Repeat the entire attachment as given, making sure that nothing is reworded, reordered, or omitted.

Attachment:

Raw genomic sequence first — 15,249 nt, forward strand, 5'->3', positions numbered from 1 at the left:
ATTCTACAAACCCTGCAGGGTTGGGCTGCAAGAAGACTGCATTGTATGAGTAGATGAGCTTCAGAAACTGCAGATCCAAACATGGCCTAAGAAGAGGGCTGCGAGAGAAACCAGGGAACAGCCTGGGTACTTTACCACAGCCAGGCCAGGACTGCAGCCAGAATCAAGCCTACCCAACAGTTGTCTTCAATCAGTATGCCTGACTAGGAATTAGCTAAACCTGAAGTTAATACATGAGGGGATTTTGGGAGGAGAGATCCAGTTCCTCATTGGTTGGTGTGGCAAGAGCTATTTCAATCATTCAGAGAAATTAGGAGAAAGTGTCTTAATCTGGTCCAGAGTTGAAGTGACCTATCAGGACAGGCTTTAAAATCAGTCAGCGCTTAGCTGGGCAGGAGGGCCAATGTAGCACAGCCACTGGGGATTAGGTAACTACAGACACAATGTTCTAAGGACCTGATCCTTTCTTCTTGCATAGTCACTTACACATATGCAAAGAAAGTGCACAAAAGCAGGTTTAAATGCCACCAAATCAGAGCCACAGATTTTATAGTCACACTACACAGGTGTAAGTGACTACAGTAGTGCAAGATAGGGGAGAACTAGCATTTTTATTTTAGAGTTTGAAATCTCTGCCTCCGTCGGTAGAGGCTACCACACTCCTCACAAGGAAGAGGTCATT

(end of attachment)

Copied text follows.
Raw genomic sequence first — 15,249 nt, forward strand, 5'->3', positions numbered from 1 at the left:
ATTCTACAAACCCTGCAGGGTTGGGCTGCAAGAAGACTGCATTGTATGAGTAGATGAGCTTCAGAAACTGCAGATCCAAACATGGCCTAAGAAGAGGGCTGCGAGAGAAACCAGGGAACAGCCTGGGTACTTTACCACAGCCAGGCCAGGACTGCAGCCAGAATCAAGCCTACCCAACAGTTGTCTTCAATCAGTATGCCTGACTAGGAATTAGCTAAACCTGAAGTTAATACATGAGGGGATTTTGGGAGGAGAGATCCAGTTCCTCATTGGTTGGTGTGGCAAGAGCTATTTCAATCATTCAGAGAAATTAGGAGAAAGTGTCTTAATCTGGTCCAGAGTTGAAGTGACCTATCAGGACAGGCTTTAAAATCAGTCAGCGCTTAGCTGGGCAGGAGGGCCAATGTAGCACAGCCACTGGGGATTAGGTAACTACAGACACAATGTTCTAAGGACCTGATCCTTTCTTCTTGCATAGTCACTTACACATATGCAAAGAAAGTGCACAAAAGCAGGTTTAAATGCCACCAAATCAGAGCCACAGATTTTATAGTCACACTACACAGGTGTAAGTGACTACAGTAGTGCAAGATAGGGGAGAACTAGCATTTTTATTTTAGAGTTTGAAATCTCTGCCTCCGTCGGTAGAGGCTACCACACTCCTCACAAGGAAGAGGTCATT